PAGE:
And as a result of Apple’s brand power, they have built a legion of loyal, committed fans who have forgiven their often maligned profit making innovations. The reason? In the mind of a consumer, Apple is so adequately differentiated, that there is no competitor.
Articulate your key positioning
A massive part of a comprehensive rebrand effort focuses on words and not imagery. A Firedog strategic framework is an example of this positioning effort.
A rebrand allows a business to accurately define their purpose, what they sell, what they stand for, why people should care – along with a host of many other reasons for their clients and customers to buy into their offer. This reduces confusion as well as aids in conveying meaning; which ultimately creates more customer resonance and hence sales.
Articulation is about reducing sales friction by creating a clearer narrative.
A brand narrative created via strategic foundations carries greater authenticity. A positioning must be built on a “brand truth”. This is not a mere positive spin, but integral to the culture and values of the brand. For example, using Apple again, the brand truth might colloquially read “It’s expensive, but it’s so gorgeous, you want it”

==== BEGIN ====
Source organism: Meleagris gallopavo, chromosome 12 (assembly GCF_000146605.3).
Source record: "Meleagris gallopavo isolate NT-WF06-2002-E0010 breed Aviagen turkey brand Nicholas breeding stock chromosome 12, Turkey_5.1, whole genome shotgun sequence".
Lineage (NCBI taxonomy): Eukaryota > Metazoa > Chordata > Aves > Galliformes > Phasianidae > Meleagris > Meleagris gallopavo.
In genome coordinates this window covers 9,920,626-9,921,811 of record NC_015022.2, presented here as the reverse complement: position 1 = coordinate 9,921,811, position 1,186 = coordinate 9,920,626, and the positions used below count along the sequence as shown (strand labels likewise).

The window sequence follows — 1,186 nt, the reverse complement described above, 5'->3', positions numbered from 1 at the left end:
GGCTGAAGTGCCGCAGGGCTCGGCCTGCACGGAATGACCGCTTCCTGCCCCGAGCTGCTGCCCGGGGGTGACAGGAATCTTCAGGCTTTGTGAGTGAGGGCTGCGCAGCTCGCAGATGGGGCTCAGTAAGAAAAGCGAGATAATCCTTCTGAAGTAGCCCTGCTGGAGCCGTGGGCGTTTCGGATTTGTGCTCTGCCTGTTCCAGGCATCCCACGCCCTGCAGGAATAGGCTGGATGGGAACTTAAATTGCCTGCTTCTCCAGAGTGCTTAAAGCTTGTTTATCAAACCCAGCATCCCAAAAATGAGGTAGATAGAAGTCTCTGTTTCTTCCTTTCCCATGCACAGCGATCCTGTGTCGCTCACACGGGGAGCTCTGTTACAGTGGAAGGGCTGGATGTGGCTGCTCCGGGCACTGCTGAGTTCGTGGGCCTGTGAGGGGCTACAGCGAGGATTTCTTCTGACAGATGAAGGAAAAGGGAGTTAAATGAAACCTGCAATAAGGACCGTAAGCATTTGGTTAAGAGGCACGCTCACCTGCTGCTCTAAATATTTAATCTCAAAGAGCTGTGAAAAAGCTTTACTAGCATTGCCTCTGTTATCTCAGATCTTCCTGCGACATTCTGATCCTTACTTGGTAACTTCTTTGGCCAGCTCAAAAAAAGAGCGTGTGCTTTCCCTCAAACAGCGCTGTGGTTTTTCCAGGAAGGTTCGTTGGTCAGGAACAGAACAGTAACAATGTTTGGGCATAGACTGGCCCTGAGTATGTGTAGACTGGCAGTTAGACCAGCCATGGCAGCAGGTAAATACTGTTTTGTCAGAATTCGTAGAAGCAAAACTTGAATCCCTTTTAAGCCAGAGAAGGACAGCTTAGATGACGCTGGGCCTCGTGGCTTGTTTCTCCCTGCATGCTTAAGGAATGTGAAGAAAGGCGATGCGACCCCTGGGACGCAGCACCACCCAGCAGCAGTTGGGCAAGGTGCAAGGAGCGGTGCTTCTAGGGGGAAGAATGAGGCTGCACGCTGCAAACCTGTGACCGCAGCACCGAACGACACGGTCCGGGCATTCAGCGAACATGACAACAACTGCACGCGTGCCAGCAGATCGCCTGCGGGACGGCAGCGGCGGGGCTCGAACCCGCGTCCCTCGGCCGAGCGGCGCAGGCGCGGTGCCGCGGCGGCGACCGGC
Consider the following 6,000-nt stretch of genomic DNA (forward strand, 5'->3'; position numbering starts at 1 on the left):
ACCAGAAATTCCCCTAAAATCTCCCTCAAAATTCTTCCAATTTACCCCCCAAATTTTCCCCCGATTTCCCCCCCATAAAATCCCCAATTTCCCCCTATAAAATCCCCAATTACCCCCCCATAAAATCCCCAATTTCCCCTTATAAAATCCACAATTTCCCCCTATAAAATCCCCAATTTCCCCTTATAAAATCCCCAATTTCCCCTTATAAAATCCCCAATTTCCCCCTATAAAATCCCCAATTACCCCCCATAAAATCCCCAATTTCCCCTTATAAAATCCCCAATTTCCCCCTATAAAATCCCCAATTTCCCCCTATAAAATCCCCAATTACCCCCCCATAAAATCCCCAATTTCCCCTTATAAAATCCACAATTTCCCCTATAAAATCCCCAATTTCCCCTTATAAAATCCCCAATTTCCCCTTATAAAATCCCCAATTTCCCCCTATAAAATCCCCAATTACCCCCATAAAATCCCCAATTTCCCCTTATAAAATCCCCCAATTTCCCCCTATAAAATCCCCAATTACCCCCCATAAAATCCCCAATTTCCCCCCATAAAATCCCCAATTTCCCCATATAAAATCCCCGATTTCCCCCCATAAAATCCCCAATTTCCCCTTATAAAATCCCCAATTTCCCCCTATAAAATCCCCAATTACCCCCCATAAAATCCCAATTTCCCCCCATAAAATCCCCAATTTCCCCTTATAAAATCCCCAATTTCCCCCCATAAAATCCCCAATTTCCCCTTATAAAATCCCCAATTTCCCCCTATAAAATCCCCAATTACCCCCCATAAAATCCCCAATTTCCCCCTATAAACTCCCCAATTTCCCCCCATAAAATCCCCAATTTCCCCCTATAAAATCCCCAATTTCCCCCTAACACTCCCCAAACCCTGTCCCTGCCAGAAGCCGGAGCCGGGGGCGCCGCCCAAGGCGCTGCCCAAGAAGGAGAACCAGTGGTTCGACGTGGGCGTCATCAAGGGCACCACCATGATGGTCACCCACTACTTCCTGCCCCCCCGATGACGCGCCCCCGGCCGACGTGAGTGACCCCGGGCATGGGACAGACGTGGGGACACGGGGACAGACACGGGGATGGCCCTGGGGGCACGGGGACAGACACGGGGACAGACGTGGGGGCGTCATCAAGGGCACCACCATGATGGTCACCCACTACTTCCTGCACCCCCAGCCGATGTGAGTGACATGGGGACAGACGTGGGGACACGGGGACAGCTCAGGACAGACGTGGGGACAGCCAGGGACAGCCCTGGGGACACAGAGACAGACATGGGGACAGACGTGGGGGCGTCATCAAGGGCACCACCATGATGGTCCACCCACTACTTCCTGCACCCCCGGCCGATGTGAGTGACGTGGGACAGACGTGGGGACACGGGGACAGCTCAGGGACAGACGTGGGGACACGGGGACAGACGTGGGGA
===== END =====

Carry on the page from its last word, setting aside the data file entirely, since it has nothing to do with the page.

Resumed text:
Resonate with your consumers
A host of businesses make the grievous error of applying a “template” to their positioning. This is telling a story of what they believe people want to hear versus telling the truth of how they are different.
The brand experience needs to mirror the brand promise.
This means that your marketing effort is built upon falsehood and there is a perception gap between what you say and how you behave. And because brand perceptions are based on consumer experiences, the actual understanding of the consumer jars with your story. This erodes truthfulness and authenticity. The result is that audiences switch off and are less likely to offer positive referrals.
Focus with your audience